post Feb 19 2009, 10:10 AM
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QUOTE(polydemic @ Feb 18 2009, 10:09 PM) *

When Anthony Bourdain made an episode of No Reservations in Laos, he fortold that this would happen. He said "We destroy what we love."


Bourdain is great...and so right in the case. It reminds me of the Eagles song "The Last Resort" where they say, "If you call some place paradise...kiss it goodbye". Its the sad reality that we live in...


QUOTE(ScottWoz @ Feb 18 2009, 11:03 PM) *

These people are intrusive, invasive, wholly self-cented and have absolutely no respect for other people or cultures. Above all they're clueless. It sickened and saddened me deeply to be associated with them as a 'visitor'..


Disgusting...

I would hope that people would understand that these are rude tourists and not representative of everyone from their particular country.

As they say, be a traveler not a tourist.


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starlagurl
post Feb 19 2009, 11:11 AM
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I think you guys would like this thread:

http://www.travelpod.com/forums/index.php?showtopic=8072


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travelmonster
post Feb 19 2009, 02:16 PM
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QUOTE(starlagurl @ Apr 16 2008, 05:26 PM) *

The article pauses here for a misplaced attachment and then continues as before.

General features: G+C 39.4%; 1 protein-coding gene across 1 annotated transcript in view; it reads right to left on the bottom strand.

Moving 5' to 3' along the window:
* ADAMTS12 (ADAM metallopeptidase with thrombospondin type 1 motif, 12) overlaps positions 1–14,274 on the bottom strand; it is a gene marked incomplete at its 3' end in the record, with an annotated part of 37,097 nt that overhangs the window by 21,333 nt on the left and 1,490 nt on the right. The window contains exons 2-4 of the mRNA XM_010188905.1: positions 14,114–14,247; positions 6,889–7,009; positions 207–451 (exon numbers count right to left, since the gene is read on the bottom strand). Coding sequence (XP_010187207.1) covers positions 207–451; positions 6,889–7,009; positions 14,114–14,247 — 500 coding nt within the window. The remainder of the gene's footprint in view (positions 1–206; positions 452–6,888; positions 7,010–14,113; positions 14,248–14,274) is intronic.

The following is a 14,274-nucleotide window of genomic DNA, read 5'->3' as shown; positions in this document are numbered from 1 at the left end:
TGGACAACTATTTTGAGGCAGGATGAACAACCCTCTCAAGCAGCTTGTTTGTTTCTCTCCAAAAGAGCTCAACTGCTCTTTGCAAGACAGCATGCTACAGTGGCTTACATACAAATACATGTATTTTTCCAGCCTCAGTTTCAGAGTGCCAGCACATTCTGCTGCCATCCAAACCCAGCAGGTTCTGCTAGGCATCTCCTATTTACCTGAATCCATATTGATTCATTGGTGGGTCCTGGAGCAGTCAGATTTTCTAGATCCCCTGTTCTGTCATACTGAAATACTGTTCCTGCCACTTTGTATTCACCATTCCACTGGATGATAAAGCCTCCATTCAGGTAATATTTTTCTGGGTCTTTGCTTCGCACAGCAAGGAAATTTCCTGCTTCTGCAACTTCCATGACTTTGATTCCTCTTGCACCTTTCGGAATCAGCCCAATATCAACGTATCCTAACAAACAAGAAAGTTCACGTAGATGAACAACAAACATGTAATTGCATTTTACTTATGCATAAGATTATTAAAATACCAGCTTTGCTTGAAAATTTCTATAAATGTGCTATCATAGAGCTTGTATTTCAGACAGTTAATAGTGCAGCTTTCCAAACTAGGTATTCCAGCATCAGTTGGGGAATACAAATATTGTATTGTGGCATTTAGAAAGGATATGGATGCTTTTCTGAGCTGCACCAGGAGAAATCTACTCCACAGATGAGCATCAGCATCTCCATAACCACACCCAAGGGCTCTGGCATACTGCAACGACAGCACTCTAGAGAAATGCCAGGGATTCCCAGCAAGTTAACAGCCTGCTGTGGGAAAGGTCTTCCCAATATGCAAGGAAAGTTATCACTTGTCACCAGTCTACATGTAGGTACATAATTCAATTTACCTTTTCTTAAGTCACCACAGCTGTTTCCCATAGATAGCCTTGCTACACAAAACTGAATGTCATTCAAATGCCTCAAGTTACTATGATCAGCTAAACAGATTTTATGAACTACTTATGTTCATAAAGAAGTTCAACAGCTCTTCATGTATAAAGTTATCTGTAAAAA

"Here they come! Here they come!" cries a tour guide over his loudspeaker. "Hurry! Hurry!"


http://www.iht.com/articles/2008/04/13/asia/luang.php?page=1


That is just so crass it's unbelievable. I had thought about visiting, but if this is truly what happens I want no part of it.



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shangguan
post Feb 19 2009, 10:26 PM
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There are terraced rice fields located near me. When I went there in 2004 it was peaceful serene, and stunningly beautiful. The locals were all members of minority groups and wore their traditional clothing. I had to stay in a family's house because there was no other option. Of course I prefer to stay in a family's house as opposed to a hotel. They realized a year or so later that they could make more money in a week exploiting tourists than they could in a year of farming the rice fields. Soon all of the little villages that dotted the mountainside tripled in size until they all began touching each other and becoming giant villages. They stopped farming the fields, which was the main draw in the first place, and all opened hotels. Granted the hotels are built in the traditional style, but they are covered with signs and string lights and christmas tree lights. The place is now a sad shadow of what it was. I used to go there every four months to photograph the rice fields in the different seasons. I don't bother going anymore, it just breaks my heart. Last year the local government started offering incentives for the locals to start farming again, so I hear the rice fields are now being worked again. Visitors love the site and are visiting it more than ever. It just isn't the same for me. I miss the village atmosphere.